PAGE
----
Need to set NDIS goals for yourself or someone else but you’re unsure where to start? It can be overwhelming to prioritise all the things that you want to achieve, especially when tackling NDIS planning for the first time! This guide is here to help you understand where to start, what to do, and what clear NDIS plan goals look like.
Know that this isn’t an exhaustive set of tips, but it will help you navigate what needs to be done.
Before setting your NDIS goals
Before you can get onto actually setting NDIS goals, you’ll have to do plenty of preparation.
If you or your loved one are heading into the NDIS program for the first time then you’re starting right at the beginning. No doubt you’re nervous about preparing for this initial NDIS plan because you want to get it right. And that’s understandable – it will set the stage for future NDIS plans.
For first timers, prior to setting the NDIS goals you’ll have an NDIS planning meeting. Here, an NDIA planner or Local Area Coordinator (LAC) will ask you about what you want to achieve and will help decide what gets included in the plan.
However, your preparation should start well beforehand. It’s a great idea to head into this meeting with a solid understanding of your needs and what you hope the NDIS program will help you/your loved one achieve. The NDIS recommends that ahead of this meeting, you’ve completed Planning Booklet 2, either by yourself or with a friend or family member to help you out. You may even find one of your/your loved one’s therapists will assist.
If you’ve completed the planning booklet, bring it along to your meeting. Remember to bring any therapist reports or assessments too, as well as anything else relevant you’ve received from medical professionals.
Information about you
During the goal planning process, you’ll also notice that there’s a “My Profile – Information About Me” section. NDIS participants can write this section for themselves to give to their LAC, or get someone close to them (e.g. a family member, friend, or carer) to write it on their behalf.
Filling this out in detail (and in your own words) gives you the opportunity to paint a picture of your day to day life. You should use this space to depict the reality of your situation. This includes where you live, what assistive technology you use, how you get around, what your involvement in the community is like, and so on.
Your plan could be sent to any given planner Australia. Because the planner doesn’t know you, it’s important to give them a sense of your life and circumstances. Luckily, this section allows for just that!
Setting NDIS goals: Planning and deciding
Now you’ve done all the preparation for goal planning and setting, it’s time to actually get those goals down on paper. This can be challenging, especially when you need to condense all your wishes and hopes into a handful of key goals.
Hopefully our tips below will help get your NDIS goals sorted with less stress….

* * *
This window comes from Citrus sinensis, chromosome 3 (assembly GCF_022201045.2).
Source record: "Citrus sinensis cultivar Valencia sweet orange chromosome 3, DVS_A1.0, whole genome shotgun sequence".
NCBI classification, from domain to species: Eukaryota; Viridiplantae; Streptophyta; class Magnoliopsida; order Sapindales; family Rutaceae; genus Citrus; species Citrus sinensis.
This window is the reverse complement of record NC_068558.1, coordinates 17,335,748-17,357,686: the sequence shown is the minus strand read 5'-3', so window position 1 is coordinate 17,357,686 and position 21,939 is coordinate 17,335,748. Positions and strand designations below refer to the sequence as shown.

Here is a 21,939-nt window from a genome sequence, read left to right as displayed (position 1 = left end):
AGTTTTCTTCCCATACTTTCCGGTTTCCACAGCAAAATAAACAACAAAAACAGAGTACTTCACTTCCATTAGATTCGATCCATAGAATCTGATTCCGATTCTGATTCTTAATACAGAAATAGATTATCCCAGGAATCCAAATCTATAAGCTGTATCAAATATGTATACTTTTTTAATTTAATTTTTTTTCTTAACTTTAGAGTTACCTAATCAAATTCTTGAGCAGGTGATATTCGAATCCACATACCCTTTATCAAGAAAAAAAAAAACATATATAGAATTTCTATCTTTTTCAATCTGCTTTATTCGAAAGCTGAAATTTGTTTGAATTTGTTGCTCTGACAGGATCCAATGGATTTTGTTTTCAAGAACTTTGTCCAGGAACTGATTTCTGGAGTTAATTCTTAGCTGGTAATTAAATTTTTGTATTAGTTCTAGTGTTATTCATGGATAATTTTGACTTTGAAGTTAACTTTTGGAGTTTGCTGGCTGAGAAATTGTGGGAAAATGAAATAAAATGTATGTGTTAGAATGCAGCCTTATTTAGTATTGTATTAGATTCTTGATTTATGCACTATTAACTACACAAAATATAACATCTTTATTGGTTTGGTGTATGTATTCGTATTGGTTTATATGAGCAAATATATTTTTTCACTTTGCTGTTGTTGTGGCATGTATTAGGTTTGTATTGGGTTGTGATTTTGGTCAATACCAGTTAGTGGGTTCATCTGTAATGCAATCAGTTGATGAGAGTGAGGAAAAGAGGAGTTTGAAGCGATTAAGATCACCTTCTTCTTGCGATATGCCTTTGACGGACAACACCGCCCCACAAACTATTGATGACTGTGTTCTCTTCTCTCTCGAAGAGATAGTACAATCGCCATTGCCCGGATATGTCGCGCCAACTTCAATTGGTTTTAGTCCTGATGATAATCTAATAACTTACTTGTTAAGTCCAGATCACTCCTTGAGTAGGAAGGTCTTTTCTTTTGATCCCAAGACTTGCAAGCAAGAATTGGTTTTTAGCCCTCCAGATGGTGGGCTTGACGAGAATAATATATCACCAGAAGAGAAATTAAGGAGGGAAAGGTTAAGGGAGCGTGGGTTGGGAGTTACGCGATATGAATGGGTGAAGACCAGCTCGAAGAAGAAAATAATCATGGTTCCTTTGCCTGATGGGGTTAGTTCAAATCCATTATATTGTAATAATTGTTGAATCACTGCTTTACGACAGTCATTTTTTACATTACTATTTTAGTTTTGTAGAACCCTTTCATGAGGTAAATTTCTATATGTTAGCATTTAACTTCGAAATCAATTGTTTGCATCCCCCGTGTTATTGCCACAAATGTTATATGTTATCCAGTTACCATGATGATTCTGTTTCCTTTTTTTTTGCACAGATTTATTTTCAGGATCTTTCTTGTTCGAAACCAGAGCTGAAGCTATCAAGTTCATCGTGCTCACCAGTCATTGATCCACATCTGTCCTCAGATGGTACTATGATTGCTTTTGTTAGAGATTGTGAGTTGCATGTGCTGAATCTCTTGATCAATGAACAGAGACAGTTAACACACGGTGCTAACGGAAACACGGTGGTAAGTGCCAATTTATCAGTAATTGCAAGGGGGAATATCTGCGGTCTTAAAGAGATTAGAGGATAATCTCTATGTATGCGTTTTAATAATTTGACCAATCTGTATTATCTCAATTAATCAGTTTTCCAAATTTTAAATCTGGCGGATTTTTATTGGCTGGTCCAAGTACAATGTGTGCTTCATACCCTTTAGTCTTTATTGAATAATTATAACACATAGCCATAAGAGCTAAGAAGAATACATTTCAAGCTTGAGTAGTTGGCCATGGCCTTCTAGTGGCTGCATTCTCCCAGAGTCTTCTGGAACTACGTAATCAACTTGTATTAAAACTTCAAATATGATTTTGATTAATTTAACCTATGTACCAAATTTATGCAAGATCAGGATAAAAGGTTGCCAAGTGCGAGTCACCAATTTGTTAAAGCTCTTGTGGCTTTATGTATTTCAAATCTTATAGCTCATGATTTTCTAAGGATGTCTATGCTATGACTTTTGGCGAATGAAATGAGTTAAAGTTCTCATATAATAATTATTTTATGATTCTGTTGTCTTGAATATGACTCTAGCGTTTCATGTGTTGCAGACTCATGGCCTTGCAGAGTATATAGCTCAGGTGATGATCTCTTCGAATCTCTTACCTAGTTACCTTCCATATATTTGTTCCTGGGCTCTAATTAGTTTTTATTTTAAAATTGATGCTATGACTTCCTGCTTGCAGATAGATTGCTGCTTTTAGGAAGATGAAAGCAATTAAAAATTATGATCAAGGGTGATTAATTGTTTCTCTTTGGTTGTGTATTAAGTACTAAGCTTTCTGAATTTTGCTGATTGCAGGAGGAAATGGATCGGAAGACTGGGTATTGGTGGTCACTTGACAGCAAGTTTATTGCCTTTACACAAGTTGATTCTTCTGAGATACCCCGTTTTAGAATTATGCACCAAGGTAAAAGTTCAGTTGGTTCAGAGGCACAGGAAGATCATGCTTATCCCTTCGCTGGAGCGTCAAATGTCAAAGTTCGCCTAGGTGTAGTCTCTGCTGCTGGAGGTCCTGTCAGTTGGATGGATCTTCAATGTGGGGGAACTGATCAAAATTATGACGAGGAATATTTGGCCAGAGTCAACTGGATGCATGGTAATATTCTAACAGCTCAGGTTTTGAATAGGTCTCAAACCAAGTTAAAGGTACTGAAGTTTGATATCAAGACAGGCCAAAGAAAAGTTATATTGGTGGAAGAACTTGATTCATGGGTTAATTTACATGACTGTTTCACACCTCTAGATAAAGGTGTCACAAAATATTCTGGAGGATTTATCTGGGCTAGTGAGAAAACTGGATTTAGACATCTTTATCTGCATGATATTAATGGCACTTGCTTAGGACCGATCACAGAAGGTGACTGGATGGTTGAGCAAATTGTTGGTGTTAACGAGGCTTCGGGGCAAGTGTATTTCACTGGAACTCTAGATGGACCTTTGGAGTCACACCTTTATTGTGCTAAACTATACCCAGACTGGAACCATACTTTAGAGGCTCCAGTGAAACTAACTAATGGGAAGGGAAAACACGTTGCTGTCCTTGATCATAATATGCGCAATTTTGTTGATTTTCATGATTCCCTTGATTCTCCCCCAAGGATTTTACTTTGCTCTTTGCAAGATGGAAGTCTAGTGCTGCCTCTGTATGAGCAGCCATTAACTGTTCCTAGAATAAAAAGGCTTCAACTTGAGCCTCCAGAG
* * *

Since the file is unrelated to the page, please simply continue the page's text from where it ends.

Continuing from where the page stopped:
NDIS goals demystified
NDIS goals can be physical, social, or independence focused.
An example of a physical goal might be that you want to be able to swim at the local pool without assistance from a support worker. Or that you want your child to develop age-appropriate fine motor skills in preparation for school.
A social goal could be that you want to learn strategies that help manage your emotions so you can increase your social participation and community access. There may be a communication focused goal that helps with social activity, for example ‘I want to be able to communicate more effectively with those around me, continuing to develop positive social engagement’.
An independence-based goal could be that you want to live in your own home as autonomously as possible, decreasing your dependence on support workers. Or you may want to be able to travel via plane independently to visit family in another state.
You may also have a goal around securing new mobility equipment or other assistive technology, to improve your mobility, hearing, sight or other. Need new wheels, or perhaps your first set? Read our article on ‘Will the NDIS fund my wheelchair’.
You could also have a goal around economic independence, such as getting a job so you can pay your own bills or starting a course that will help you successfully find work.
Short, medium or long term NDIS goals?
NDIS goals can be short term in nature, as well as medium to long term. A short term goal could typically be achieved in under a year, whereas a medium or long term goal might take a few years. It is important to identify goals which are both short term as well as longer term. For instance, a short term goal might be that you want to be able to take the bus unassisted. A longer term goal could be that you want to move to your own home.
One key thing to remember with goal setting is to be clear and specific while allowing flexibility. Yes, it can be daunting to get this mix right. Again, therapists you’ve been working with should be able to help word the NDIS goals.